In case you were wondering, Darren Aronofsky’s Noah sucks
It was hard to believe that I was actually seeing Noah. But I was. And it was awful. But it was also fascinating.
I went to high school during a time in which Darren Aronofsky’s films — with their quick editing, “dark” themes, and moody Clint Mansell soundtracks — were heralded as the new ideal in filmmaking among insecure teens such as myself. To pretend to “get” Pi was to assert one’s knowledge of contemporary “indie” cinema, and the fact that Requiem For a Dream was released unrated was then still a big deal because studios had not yet co-opted the practice to double their DVD revenue on the latest direct-to-video American Pie sequel.
Noah was allegedly conceived by Aronofsky as early as 2000, and its development has played out over the years in the forms of brief mentions in interviews and rumors circulating around the Internet. This film’s potential existence was on my mind as I defended The Fountain, just as it subconsciously lingered when I saw The Wrestler and Black Swan. This is not to imply that I was ever awaiting the arrival of Noah with much particular excitement, but rather to simply illustrate that the idea of Aronofsky seriously making a movie of Noah’s Ark struck me as outlandish from the start. My fascination continued to grow as Aronofsky’s career became increasingly celebrated.
When Noah finally began to make waves over the past year with occasional leaked news tidbits about production developments and casting choices, my modest interest began to transform into a morbid curiosity. Aronofsky may have briefly rehabilitated the washed-up career of Mickey Rourke with The Wrestler, but the choice to place Russell Crowe (an actor whose glory days seem irretrievably distant) in Noah’s eponymous role seemed like suicide for the film. As Noah entered post-production and stories began to circulate about disputes between Paramount and Aronofsky as well as reported dissatisfaction among test audiences, the likelihood that Noah was going to be terrible seemed to have been unavoidable.
It’s difficult to precisely describe the experience of viewing Noah. The first half leaves me feeling conflicted about its potential merits – the acting was stiff and the production design uninspired, but Aronofsky managed to squeeze in enough visually intriguing moments that I was finding myself pleasantly surprised. Eventually, however, the entire thing dissolves into a complete laughable mess.
The first sign that things are going south for Noah occurs when Aronofsky introduces us to The Watchers – a clan of fallen angels that have been transformed by “The Creator” (Noah’s cop-out stand-in term for “God”) into grumpy rock creatures that detest humanity. The Watchers speak in garbled, detuned “scary” voices and resemble rejected CGI mockups from an alternate version of Lord of the Rings.
As the film rolls forward, it rapidly devolves into a sloppy hodgepodge of tired tropes from contemporary fantasy epics and ham-fisted attempts to tie the biblical version of Noah’s Ark to modern-day environmental concerns. Noah’s primary antagonist in the film is Tubal-Cain (played by Ray Winstone, who is really giving it his all), a biblical descendent of Cain. Aronofsky has liberally interpreted the character as a grimacing, metal-clad Bad Guy King who arrogantly ignores Noah’s proto-hippie warnings that man’s destructive tendencies will quickly lead to complete annihilation. When the Great Flood finally, mercifully starts to wash away the film’s armies of “evil” humans dressed in inexplicable costumes of dirt-stained black denim, Tubal-Cain manages to drag Noah kicking and screaming into absolute hogwash territory by scaling the ark and chopping through its hull with his trademark tiny axe. As the film progresses painfully into its final (and most ludicrous) act, Tubal-Cain stows himself away in the depths the ark, where he survives by literally tearing apart and eating Noah’s animals to stay alive.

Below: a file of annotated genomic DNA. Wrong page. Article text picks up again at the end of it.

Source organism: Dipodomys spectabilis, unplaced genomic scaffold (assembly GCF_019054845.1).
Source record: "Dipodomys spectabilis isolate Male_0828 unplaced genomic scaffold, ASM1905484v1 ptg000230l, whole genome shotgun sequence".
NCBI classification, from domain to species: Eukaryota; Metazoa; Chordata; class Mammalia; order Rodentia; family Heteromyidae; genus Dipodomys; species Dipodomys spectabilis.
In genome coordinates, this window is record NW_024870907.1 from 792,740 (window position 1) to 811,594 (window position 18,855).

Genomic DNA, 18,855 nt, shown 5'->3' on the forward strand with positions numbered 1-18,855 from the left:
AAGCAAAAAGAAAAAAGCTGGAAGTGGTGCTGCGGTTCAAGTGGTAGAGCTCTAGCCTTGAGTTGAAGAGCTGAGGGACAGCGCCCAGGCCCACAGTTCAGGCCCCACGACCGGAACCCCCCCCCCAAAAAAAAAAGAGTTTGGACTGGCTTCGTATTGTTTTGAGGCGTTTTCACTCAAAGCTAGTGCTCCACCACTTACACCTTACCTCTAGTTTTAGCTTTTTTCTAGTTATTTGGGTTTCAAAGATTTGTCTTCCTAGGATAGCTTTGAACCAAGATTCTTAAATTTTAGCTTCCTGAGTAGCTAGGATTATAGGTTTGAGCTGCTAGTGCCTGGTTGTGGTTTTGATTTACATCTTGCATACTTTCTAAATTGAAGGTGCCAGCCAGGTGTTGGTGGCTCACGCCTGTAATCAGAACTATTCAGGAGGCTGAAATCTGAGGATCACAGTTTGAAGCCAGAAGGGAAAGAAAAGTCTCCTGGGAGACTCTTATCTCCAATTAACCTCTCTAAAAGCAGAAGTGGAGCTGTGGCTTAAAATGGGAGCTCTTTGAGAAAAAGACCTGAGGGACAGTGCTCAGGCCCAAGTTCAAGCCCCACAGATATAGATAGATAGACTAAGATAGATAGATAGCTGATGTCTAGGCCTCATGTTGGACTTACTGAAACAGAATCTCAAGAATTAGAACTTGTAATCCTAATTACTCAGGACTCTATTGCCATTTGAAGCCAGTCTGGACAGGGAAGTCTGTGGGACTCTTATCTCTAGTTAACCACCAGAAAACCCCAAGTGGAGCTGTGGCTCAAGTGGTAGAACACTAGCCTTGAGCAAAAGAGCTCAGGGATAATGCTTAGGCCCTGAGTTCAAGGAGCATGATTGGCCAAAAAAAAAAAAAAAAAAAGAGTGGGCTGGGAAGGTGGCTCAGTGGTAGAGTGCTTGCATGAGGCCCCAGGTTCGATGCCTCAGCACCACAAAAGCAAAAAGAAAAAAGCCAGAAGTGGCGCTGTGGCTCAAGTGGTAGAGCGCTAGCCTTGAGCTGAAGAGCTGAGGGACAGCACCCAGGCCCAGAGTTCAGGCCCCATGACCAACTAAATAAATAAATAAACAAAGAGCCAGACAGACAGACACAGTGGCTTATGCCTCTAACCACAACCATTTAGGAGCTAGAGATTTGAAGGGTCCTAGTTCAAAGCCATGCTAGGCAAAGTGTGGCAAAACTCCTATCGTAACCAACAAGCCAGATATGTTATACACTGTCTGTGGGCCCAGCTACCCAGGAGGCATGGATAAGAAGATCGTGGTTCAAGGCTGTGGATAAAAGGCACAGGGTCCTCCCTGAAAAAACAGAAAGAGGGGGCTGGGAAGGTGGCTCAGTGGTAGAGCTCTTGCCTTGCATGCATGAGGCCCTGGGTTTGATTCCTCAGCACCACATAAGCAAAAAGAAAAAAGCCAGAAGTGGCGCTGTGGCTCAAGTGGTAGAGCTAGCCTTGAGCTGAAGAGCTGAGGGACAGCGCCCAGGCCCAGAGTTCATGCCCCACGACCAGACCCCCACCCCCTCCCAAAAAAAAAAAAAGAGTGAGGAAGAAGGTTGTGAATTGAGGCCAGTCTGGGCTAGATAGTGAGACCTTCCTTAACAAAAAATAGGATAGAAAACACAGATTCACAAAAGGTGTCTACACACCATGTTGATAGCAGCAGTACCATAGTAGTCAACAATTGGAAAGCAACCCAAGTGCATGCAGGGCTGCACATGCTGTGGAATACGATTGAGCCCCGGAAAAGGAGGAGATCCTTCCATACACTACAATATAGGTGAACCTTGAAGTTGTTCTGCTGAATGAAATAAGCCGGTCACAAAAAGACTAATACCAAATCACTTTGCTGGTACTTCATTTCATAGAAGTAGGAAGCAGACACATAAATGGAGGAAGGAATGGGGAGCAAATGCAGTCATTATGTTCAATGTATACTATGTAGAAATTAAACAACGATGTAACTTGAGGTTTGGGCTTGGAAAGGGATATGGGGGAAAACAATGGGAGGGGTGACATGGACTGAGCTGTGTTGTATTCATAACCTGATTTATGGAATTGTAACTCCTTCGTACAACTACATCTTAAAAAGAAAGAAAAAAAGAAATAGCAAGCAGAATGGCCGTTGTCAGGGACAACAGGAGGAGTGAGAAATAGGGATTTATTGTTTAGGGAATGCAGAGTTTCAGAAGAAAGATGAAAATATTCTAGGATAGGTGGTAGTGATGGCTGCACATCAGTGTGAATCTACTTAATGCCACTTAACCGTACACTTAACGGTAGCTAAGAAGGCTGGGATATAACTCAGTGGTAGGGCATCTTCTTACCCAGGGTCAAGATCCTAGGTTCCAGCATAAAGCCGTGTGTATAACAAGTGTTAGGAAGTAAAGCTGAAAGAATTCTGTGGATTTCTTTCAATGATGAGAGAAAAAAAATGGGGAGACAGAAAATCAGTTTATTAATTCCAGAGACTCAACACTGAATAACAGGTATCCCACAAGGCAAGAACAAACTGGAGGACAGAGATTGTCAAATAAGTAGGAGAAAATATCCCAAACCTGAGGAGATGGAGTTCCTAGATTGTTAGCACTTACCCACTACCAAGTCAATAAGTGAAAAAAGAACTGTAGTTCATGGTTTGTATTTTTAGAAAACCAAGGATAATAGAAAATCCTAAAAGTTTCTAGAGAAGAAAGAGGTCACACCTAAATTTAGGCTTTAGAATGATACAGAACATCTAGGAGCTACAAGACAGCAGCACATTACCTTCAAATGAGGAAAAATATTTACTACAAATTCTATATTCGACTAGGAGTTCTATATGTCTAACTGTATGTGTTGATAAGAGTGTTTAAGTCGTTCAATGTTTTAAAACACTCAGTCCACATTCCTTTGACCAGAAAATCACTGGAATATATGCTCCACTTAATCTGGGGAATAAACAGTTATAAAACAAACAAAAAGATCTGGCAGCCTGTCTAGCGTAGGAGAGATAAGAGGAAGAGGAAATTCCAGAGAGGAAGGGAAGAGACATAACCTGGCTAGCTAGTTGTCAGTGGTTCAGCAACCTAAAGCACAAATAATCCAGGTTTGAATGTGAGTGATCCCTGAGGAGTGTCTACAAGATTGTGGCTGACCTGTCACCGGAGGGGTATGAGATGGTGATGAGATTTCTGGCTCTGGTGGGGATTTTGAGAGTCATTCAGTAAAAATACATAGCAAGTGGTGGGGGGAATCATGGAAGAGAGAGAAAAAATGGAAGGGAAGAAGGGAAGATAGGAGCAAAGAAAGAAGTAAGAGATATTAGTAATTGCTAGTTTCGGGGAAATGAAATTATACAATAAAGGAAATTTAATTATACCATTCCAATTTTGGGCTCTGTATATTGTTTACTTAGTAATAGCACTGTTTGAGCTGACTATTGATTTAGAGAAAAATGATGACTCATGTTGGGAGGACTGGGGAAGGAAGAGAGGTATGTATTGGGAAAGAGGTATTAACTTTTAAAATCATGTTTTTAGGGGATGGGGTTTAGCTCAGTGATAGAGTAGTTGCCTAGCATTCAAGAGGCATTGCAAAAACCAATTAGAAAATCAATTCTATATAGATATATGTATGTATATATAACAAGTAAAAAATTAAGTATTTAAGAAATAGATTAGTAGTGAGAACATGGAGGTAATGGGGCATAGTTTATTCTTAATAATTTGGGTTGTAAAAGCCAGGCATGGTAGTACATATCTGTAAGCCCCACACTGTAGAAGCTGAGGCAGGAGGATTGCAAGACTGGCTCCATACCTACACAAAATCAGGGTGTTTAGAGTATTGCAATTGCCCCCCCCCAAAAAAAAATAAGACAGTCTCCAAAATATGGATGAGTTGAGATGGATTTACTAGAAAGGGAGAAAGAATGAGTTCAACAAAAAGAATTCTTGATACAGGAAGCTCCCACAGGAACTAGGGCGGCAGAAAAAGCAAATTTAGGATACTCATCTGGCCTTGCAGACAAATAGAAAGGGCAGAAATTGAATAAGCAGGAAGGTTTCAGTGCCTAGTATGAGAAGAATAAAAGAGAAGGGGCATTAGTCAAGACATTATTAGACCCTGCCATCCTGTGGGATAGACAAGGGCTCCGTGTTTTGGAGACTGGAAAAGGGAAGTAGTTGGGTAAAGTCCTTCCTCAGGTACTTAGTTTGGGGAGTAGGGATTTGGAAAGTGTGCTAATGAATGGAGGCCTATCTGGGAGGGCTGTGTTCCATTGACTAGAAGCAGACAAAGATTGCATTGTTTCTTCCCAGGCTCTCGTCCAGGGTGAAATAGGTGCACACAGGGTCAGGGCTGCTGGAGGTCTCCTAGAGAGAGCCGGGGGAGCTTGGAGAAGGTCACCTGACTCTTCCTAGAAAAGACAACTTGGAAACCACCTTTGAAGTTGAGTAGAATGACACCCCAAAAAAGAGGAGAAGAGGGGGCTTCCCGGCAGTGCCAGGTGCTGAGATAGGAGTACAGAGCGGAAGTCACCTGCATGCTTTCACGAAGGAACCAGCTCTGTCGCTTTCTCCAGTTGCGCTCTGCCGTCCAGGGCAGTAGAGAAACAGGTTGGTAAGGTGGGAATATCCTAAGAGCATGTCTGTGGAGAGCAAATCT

The film reaches its apex of laughable intensity near its conclusion, when Noah stands, conflicted, above the sleeping bodies of his two new infant grandchildren. Noah has steadfastly believed that a significant part of his mission from The Creator is to ensure the extinction of mankind by denying his sons the right to find some girlfriends that they can take along on the ark. It’s a long story, but Noah’s kind-of adopted daughter becomes pregnant and Noah must decide whether or not he wants to murder her babies to ensure that his mission is a success. The camera lingers for what seems like hours on a poorly-rendered shot of a knife blade dangling inches away from the babies’ faces. At this point I almost completely lost it. Is he going to do it?
Obviously, he’s not going to do it.
The textual limitations of a one-page review limit the number of plentiful examples that one can provide in illustrating the scale of terrible that is Noah. The subject of the film’s animals, which are rendered using computer graphics that would have been yawn-worthy in 2002 and presented in a series of excruciating sequences during which the ark is filled with creatures, could take up an entire article on their own. Emma Watson’s cringeworthy performance alongside her dull-as-dirt “love interest” Douglas Booth is especially gag-inducing. Noah descends into a depressive state after the flood, and becomes transformed into a vagrant alcoholic beach hobo.
There’s too much to report. See Noah if you must, but don’t say you weren’t warned.